W.H. Freeman & Co., New York, 1995
Goethe said, "There is strong shadow where there is much light." One can hardly bear the brilliance and intensity of the light, nor the darkness and despair of the shadows, which pour from the patients of Dr. Abigail Zuger of Bellevue Hospital in New York. Zuger has chosen to cope with the enormity of the task of providing primary care to people living with HIV and AIDS in an AIDS Clinic in New York by chronicling the lives of eight patients from her practice from 1988-1995 through the lens of the physician's exam room, and we are much the better for it.
Here are the stories of Nancy Corelli, for example, who has early HIV infection and is leading a near-normal life. She haunts Zuger, and the reader, with a single quiet question: "How long will I last, Dr. Zuger? How long?" As the last patient in the series, she articulates the most difficult question of all and speaks for the other seven, as well as for all people living with HIV/AIDS. Until the cure; but the answer is unspoken, even unthinkable, for Zuger and thousands of other physicians and health workers like her. While we move on to the next short-term problem and search for short-term solutions, we save our deepest hopes for some time in the future, and bite our tongues.
In the meantime, there is the crushing reality of HIV and AIDS in Zuger's examining room. There is HIV in several generations of one family, like the Wilsons. Pauline Wilson, the stoic grandmother, has so many medical problems that HIV scarcely receives any attention. More critical for Pauline is the reality of seven grandchildren to care for. Five are the orphans of her eldest daughter who died from AIDS in 1992, and another two are the children of Cynthia, her second daughter, who has just been diagnosed with AIDS.
Zuger succeeds on several occasions with clinical problems unknown to general internists with no experience with HIV infection. This is one of the remarkable subplots of the book: the constant physician-patient negotiation through the wilderness of HIV care, clinical trials, and seemingly insurmountable social problems. When Cynthia explains to her how her 13-year-old daughter has just started to have sex, and how her older daughter is moving out and is involved with a drug-using crowd, Zuger realizes that, in spite of fixing up Cynthia's esophageal infection, diabetes, and HIV, how little she has really fixed.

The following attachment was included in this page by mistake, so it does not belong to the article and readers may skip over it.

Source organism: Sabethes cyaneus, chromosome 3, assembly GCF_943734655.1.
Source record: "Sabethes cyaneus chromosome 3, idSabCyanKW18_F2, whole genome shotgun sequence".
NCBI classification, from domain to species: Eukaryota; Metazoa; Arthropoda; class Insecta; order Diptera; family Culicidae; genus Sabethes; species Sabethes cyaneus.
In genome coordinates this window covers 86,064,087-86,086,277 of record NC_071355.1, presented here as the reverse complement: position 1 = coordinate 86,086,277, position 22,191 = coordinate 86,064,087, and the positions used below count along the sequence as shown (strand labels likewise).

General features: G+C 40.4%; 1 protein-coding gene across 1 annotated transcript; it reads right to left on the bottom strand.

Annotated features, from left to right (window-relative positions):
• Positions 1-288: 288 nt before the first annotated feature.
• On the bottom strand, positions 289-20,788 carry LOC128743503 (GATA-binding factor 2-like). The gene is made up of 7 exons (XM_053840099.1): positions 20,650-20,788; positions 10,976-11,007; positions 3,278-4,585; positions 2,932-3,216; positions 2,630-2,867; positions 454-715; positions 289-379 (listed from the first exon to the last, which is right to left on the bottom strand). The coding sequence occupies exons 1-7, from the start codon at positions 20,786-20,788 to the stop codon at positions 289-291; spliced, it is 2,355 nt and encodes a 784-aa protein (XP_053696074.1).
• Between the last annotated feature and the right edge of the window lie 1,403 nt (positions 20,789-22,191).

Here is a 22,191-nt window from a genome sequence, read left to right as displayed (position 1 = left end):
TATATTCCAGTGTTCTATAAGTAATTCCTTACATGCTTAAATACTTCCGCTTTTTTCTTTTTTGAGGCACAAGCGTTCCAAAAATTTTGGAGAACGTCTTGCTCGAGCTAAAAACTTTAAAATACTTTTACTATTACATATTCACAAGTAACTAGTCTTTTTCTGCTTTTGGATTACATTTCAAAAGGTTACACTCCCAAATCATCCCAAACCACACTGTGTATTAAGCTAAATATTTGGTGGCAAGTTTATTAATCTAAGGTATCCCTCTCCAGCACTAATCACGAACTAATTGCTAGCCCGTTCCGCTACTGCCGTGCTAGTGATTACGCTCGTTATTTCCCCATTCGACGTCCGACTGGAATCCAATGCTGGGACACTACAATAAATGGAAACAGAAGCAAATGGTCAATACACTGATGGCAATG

In the most remarkable of these remarkable stories, we watch as Joe Morales's health gradually declines, and he becomes unmanageable, aggressive, and violent. His wife protects herself and her daughter by gaining a residence in an anonymous shelter in Connecticut. When Morales deteriorates further, case managers and social workers within Zuger's AIDS care team patch together a system of in-home care that involves Mrs. Morales during the daytime (when her daughter is in school), a neighbor during the evenings, and an attendant paid by the State of New York at night. Against all odds, this arrangement succeeds for many months.
A plenary session on the problem of multiple losses attracted over 600 people from around the world at the International AIDS Conference in Amsterdam in 1993. Four speakers told beautiful and moving stories from their experience, after which cards were passed through the audience, and from this pool, another four speakers were selected at random to share their own experiences. The result was an astonishing blend of the pinnacles of human courage and compassion and the depths of despair and suffering around the world due to AIDS. One felt that each person in the audience represented scores or hundreds of co-workers and friends whose lives and communities have been devastated by AIDS. And one felt that any of the 600 could have risen and told stories of equally compelling power. Now we know that at least one, or rather eight, of these stories have been told.
It may be as difficult for the reader to read Strong Shadows as it was for Abigail Zuger to write it. It will surely be as rewarding. One can't easily decide whether to laugh or cry after reading these stories, but the real lessons are as immovable as Grandma Wilson: A person can be as starving for dignity as for food, and healing begins with respect and compassion. Many thanks are due to Zuger, for sharing her experiences so generously, and for patiently, painstakingly, and urgently offering dignity to her patients.
Renslow Sherer, MD, is director of the Cook County HIV Primary Care Center in Chicago, llinois.